Girish Ramesh from the Textiles and Apparel Group in the School of Materials was one of the first users of our prototype Visualization and Data Analysis Laboratory (vDAL). He used the powerful machines to visualise hair as part of his PhD and also as part of the prestigious Google Summer of Code.
His PhD was a commercial CASE studentship with BASF who currently use analogue techniques such as human and photographic means to evaluate hair health. Criteria include shine / lustre for their hair treatment products which uses elaborate physical and manual glossbox viewing systems to align and illuminate hair precisely.
Computer Graphics (CG) modelling, in the last decade, has been improving its hair analysis and rendering techniques which are based upon the hair treatment and cosmetic industry analysis. Great examples of CG rendering can be seen in ‘realistic’ movies such as “The Incredibles”. It was postulated that CG models when improved further and when using HPC, could do physical based light transport models that mimic effects including hair shine to replace the analogue glossbox studies. Replacing physical testing with pure in-silica HPC evaluation could revolutionise the way new hair treatment products are created – Girish’s PhD was a step in that direction.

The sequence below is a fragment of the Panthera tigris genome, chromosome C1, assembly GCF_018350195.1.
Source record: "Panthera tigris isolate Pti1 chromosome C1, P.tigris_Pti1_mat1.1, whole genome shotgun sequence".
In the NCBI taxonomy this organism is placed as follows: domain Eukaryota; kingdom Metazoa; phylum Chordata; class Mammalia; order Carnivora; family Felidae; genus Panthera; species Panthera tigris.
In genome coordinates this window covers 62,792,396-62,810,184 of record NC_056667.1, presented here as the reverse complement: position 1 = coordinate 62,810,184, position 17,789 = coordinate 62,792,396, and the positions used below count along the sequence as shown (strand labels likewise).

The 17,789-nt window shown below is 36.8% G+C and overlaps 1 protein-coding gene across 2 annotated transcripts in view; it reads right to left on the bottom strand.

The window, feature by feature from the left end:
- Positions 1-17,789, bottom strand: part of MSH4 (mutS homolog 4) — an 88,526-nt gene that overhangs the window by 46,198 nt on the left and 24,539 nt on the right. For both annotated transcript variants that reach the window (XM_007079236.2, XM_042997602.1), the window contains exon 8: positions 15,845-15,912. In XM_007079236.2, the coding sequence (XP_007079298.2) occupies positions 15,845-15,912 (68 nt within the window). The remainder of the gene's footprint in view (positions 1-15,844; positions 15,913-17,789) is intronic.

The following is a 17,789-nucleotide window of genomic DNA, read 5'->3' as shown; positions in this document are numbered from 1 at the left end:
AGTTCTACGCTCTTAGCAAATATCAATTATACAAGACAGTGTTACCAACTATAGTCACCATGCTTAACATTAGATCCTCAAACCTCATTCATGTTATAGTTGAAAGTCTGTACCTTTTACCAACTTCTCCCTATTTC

Visualizing realistic human hair using Computer Graphics is a difficult task, primarily because of the number and geometry of hair fibres, but also because of the duality of hair. Its appearance depends not only on each fibre (local properties) but also on the hair considered as a volume (global properties). So, although the local properties of an individual hair fibre define the way that it is illuminated, when hair is considered as a volume, global properties such as translucency, multiple scattering and self-shadowing become especially pertinent to creating a convincing appearance.
Therefore, visualizing a large amount of hair fibres requires a lot of computing power to process the numerous amount of light interactions between the fibres. The equipment at the Research IT Visualization and Data Analysis Laboratory (vDAL) was perfect for this purpose. The high-performance desktop, with 2x GeForce GTX 1080 Ti graphics cards, 4K screen and a Xeon E3 processor, was powerful enough to reduce Girish’s simulation time from 2 hours on a normal computer to 10 minutes. This was very important for his research as he wanted to produce 400 images, which would have taken a month on his desktop PC!
Girish said “Thanks to the support I received to set up the system from the vDAL team, I was not only able to install my custom software for visualization but produce all my results in 2 weeks, even accounting for minor errors in the process. I highly recommend the vDAL facility and I would not be a Doctor without their support and help!”.
If you would like any further information on the resources and technology available in the vDAL please contact Louise Lever.